The officials spoke on condition of anonymity to discuss private meetings and conversations.
When details came out publicly Thursday, senior White House officials, including Chief of Staff John Kelly, were angry about the $92 million amount, which was more than triple early estimates of $10 million to $30 million by the White House budget director. It's not clear when Trump was told, but the order to cancel the parade came quickly and was made by the end of the work day. The Pentagon announced the decision just before 8 p.m.
Throughout the day, multiple U.S. officials had confirmed the $92 million estimate that was put together by the interagency parade planning group. And Pentagon officials did not push back or at any point suggest the reporting was wrong.
Still, when asked about the price Thursday evening, Mattis excoriated the media and said he had seen no such estimate.
"I'm not dignifying that number ($92 million) with a reply. I would discount that, and anybody who said (that number), I'll almost guarantee you one thing: They probably said, 'I need to stay anonymous.' No kidding, because you look like an idiot. And No. 2, whoever wrote it needs to get better sources. I'll just leave it at that," Mattis told reporters traveling with him.
He said that whoever leaked the number to the press was "probably smoking something that is legal in my state but not in most" — a reference to his home state of Washington, where marijuana use is legal.
Mattis' comments came hours after the estimate was made public, and not long after the cancellation decision was made — giving his staff plenty of time to ensure he was made aware of the planning estimate's accuracy.
One reason for the political sensitivity was that Trump himself had boasted that the cancellation of a major military exercise with South Korea amid easing tensions with North Korea would save the U.S. "a tremendous amount of money." The Pentagon later said the Korea drills, which typically take place every August, would have cost $14 million — an amount dwarfed by the estimated cost of the parade.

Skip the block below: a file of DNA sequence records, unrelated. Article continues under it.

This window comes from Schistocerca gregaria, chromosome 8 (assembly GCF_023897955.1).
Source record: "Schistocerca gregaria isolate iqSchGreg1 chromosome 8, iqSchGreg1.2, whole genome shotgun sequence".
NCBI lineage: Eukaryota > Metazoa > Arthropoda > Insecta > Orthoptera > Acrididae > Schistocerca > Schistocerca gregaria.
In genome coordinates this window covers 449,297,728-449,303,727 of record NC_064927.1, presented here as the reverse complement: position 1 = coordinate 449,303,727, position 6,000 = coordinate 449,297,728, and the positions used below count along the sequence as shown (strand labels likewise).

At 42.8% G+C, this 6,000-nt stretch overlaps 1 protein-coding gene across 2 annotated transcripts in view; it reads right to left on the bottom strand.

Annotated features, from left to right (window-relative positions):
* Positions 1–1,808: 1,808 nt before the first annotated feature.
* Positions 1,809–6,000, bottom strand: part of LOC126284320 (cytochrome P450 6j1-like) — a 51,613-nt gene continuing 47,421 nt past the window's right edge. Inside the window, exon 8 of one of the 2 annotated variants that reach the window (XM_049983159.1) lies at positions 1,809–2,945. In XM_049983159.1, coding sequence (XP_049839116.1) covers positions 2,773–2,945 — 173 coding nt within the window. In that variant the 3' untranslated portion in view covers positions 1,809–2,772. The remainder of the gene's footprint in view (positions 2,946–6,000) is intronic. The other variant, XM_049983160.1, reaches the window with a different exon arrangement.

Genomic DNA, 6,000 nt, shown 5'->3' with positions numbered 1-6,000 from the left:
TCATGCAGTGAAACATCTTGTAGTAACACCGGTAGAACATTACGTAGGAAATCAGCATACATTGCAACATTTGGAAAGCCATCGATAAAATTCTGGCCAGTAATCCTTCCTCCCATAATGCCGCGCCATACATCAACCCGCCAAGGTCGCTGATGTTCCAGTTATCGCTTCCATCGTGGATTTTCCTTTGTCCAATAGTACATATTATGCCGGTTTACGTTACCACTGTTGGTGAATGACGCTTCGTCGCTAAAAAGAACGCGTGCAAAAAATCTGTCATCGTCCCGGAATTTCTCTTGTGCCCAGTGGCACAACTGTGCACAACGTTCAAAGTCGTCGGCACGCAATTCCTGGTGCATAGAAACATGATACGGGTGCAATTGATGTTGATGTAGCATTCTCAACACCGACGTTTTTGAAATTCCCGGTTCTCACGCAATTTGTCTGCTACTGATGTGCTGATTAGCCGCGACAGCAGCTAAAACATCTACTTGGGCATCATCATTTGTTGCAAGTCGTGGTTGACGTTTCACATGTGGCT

The cancellation of those drills, like Trump's demand for a parade, initially caught the Defense Department unawares. Mattis was also widely viewed as being unenthusiastic about the president's plans to set up a Space Force as a new branch of the military — but as in the other cases, he has toed the line of the commander in chief.
The parade was expected to include troops from all five armed services — the Army, Navy, Air Force, Marine Corps and Coast Guard — as well as units in period uniforms representing earlier times in the nation's history. It also was expected to involve a number of military aircraft flyovers, which can carry significant costs in personnel, aircraft and support.
A Pentagon planning memo released in March said the parade would feature a "heavy air component," likely including older, vintage aircraft. It also said there would be "wheeled vehicles only, no tanks — consideration must be given to minimize damage to local infrastructure." Big, heavy tanks could tear up streets in the District of Columbia.